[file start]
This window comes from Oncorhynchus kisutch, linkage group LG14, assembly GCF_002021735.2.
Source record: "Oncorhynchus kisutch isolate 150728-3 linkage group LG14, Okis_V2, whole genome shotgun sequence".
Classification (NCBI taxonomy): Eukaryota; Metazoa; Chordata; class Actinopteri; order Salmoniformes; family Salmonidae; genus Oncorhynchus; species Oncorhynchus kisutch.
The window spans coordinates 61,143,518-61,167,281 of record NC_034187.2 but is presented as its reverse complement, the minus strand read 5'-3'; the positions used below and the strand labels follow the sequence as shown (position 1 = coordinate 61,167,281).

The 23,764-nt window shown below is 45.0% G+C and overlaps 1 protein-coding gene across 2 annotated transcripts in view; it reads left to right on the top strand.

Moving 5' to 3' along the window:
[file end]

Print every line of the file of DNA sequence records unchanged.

This window comes from Oncorhynchus kisutch, linkage group LG14, assembly GCF_002021735.2.
Source record: "Oncorhynchus kisutch isolate 150728-3 linkage group LG14, Okis_V2, whole genome shotgun sequence".
Classification (NCBI taxonomy): Eukaryota; Metazoa; Chordata; class Actinopteri; order Salmoniformes; family Salmonidae; genus Oncorhynchus; species Oncorhynchus kisutch.
The window spans coordinates 61,143,518-61,167,281 of record NC_034187.2 but is presented as its reverse complement, the minus strand read 5'-3'; the positions used below and the strand labels follow the sequence as shown (position 1 = coordinate 61,167,281).

The 23,764-nt window shown below is 45.0% G+C and overlaps 1 protein-coding gene across 2 annotated transcripts in view; it reads left to right on the top strand.

Moving 5' to 3' along the window: